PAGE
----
Home-visit programs offer a low-cost, targeted approach to enhance school readiness for kids in some of Washington’s most under-resourced communities. And it works.

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Children who have a strong start stand a better chance of lifelong success. We know this because science has shown that the first five years of life are when the child’s brain develops the fastest. Parents can shape this development through simple back-and-forth interactions like talking and playing together — exactly what high quality home visiting programs help parents incorporate into their daily routines.

Parents Angelina and Darrell, members of the Quinault Nation in Taholah, have participated in Save the Children’s Early Steps to School Success program since their daughter Bailey — now 1 ½ — was born. They also have a five-month-old daughter, Lila.

Angelina and Darrell have learned about how their daughters were developing language and literacy skills that prepare them for school and a lifetime of learning. Their Early Steps home visitor incorporates cultural activities like traditional songs and stories to support the girls’ knowledge of their heritage and build self-confidence. Angelina says Bailey now enjoys reading books more than playing with toys.

This combination of building on parents’ strengths and delivering real-time support from trained professionals is unique. And home visiting programs are so critical. They help inspire a lifelong love of learning for children. And they provide vital support to parents in underserved communities. Home visitors see every day how critical it is — for families and communities as a whole — to have someone who supports them and is there to ensure their success.

We were so pleased that Congress passed and President Donald Trump signed a bipartisan budget agreement that reauthorizes funding for the Maternal, Infant, and Early Childhood Home Visiting (MIECHV) program, a voluntary home visiting program that serves approximately 160,000 American families nationwide. Now is the time for Washington state to step up and make our state a leader on this program.

The need is clear. Sixteen percent of children in Washington live in poverty. On top of the many stressors these kids face in their day-to-day lives, many do not have access to the high-quality early learning and child-care programs they deserve. By age 4, children growing up in poverty can be as much as 18 months behind in development, compared to other children.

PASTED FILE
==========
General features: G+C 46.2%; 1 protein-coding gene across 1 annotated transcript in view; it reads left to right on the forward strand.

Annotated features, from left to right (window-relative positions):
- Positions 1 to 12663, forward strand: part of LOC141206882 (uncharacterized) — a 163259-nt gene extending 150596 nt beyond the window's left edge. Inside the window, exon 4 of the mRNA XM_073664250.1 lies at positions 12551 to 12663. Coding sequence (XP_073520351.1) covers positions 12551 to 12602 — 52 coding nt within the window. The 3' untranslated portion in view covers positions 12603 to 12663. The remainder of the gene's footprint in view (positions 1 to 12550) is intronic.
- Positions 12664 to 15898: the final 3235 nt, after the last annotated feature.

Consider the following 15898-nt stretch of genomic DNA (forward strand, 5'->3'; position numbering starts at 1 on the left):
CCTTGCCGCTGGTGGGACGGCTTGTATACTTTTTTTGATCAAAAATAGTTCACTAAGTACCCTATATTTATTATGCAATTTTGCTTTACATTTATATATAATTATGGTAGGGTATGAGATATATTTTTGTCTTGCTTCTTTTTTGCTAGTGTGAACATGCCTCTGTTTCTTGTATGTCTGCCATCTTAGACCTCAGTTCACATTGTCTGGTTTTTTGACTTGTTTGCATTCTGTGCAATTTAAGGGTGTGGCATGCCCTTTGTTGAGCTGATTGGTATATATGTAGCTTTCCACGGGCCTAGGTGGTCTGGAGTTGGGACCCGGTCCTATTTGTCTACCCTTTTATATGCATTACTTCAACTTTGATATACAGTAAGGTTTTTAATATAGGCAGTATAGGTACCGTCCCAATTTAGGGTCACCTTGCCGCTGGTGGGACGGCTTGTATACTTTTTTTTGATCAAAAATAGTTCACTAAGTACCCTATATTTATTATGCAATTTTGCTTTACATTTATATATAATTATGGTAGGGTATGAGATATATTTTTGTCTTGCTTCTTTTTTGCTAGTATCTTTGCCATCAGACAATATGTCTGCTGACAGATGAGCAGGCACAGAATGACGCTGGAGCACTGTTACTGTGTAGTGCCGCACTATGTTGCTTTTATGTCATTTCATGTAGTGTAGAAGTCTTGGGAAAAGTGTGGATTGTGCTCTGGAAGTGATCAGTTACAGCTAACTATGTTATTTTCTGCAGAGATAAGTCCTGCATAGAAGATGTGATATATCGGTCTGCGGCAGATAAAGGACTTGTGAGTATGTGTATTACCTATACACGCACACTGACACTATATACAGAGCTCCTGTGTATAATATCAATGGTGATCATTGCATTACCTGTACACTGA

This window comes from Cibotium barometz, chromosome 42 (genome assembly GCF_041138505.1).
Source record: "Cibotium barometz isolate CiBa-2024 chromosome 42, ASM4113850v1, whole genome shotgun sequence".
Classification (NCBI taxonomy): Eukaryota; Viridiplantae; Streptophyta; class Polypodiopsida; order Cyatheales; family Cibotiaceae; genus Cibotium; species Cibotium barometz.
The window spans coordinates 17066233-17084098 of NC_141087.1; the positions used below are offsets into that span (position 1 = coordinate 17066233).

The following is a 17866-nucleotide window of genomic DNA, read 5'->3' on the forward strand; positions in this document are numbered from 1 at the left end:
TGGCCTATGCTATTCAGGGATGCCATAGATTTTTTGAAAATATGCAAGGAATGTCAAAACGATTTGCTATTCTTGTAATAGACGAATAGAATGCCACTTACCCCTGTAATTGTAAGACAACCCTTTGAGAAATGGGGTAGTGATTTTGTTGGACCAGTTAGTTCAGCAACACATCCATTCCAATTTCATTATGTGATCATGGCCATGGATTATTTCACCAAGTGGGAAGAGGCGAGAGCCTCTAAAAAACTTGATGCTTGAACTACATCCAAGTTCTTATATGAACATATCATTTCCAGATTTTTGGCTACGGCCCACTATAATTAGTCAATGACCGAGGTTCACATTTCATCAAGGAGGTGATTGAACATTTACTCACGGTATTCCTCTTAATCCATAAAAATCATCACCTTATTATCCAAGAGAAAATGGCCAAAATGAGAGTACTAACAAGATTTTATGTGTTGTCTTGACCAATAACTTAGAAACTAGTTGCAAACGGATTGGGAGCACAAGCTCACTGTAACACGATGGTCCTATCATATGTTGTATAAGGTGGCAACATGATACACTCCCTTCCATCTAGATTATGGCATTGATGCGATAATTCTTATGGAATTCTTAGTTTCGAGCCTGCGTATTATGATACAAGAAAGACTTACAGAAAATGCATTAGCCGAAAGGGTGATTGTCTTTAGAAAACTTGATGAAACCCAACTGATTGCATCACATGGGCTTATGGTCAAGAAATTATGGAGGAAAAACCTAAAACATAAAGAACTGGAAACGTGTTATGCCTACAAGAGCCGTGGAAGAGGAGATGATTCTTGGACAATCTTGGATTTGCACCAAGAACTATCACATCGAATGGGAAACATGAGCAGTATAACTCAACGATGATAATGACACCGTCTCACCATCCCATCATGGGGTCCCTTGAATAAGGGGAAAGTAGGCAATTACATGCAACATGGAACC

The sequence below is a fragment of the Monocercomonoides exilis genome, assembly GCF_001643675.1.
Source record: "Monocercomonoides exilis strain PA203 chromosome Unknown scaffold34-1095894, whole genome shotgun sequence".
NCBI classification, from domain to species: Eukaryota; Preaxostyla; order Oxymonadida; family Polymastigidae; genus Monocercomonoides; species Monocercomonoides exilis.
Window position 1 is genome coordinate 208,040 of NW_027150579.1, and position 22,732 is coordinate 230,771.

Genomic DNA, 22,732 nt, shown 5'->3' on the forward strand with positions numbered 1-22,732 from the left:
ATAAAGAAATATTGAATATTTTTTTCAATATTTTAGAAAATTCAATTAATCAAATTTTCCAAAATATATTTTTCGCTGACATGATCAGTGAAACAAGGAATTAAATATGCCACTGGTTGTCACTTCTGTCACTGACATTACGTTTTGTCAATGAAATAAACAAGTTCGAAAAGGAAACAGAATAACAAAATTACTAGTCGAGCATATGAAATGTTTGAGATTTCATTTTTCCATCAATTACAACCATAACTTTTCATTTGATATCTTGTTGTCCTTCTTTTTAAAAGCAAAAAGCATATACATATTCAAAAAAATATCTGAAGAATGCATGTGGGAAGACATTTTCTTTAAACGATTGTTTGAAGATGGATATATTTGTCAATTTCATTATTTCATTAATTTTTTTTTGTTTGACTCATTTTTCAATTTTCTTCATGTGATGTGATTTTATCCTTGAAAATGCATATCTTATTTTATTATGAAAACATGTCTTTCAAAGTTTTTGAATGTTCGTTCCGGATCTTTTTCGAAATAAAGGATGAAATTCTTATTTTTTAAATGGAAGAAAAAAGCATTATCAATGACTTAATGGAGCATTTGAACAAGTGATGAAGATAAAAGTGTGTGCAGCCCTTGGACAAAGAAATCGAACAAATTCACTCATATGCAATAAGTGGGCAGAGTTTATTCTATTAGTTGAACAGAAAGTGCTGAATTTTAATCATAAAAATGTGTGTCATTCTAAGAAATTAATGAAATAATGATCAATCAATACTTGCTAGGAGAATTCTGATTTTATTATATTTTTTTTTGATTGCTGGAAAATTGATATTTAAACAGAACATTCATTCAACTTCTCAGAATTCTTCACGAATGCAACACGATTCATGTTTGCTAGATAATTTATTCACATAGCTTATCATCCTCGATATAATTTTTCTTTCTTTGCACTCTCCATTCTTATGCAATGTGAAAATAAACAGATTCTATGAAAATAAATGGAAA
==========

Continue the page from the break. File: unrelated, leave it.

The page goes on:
We are grateful for Gov. Jay Inslee’s support of home visiting in his budget proposal, but there is more we need to do. We urge the state Legislature to invest an additional $5 million in home visiting. This will bring services to 665 more children through programs like Early Steps, the Parent Child Home Program (PCHP), Nurse-Family Partnership (NFP) and Parents as Teachers, giving more children a chance to flourish.

Many organizations have worked for decades across the state to expand home visiting programs. Save the Children introduced Early Steps to School Success, which is built on private-public partnerships with local schools and states, in 2006. It delivers voluntary, high-quality early childhood development services to children ages 0 to 5 and their families in 14 states.

Home visits conducted by trained early childhood coordinators from the community are a key component of the program. From birth to age 3, coordinators provide parents with age-appropriate activities for their kids, help monitor developmental progress and offer suggestions on how to interact with young children to promote early language and literacy.

This is a low-cost, targeted approach to enhance school readiness for kids in some of Washington’s most under-resourced communities. And it works.

During the 2016-17 school year, 92 percent of 3-year-olds in Early Steps, which currently serves about 200 children in Grays Harbor and Pacific counties, scored at or above the normal range for vocabulary acquisition.

Although birth to age 3 is a critical window of development, there are few programs that effectively target our youngest learners. Home visiting is one of them.

According to Nobel Prize-winning economist James Heckman, the rate of return on investments in early childhood development for many children can be 13 percent per child, per year due to improved outcomes in education, health, sociability, economic productivity and reduced crime.

An increase in the budget will allow more families, like Bailey and her parents, to put their children on a path for lifelong success.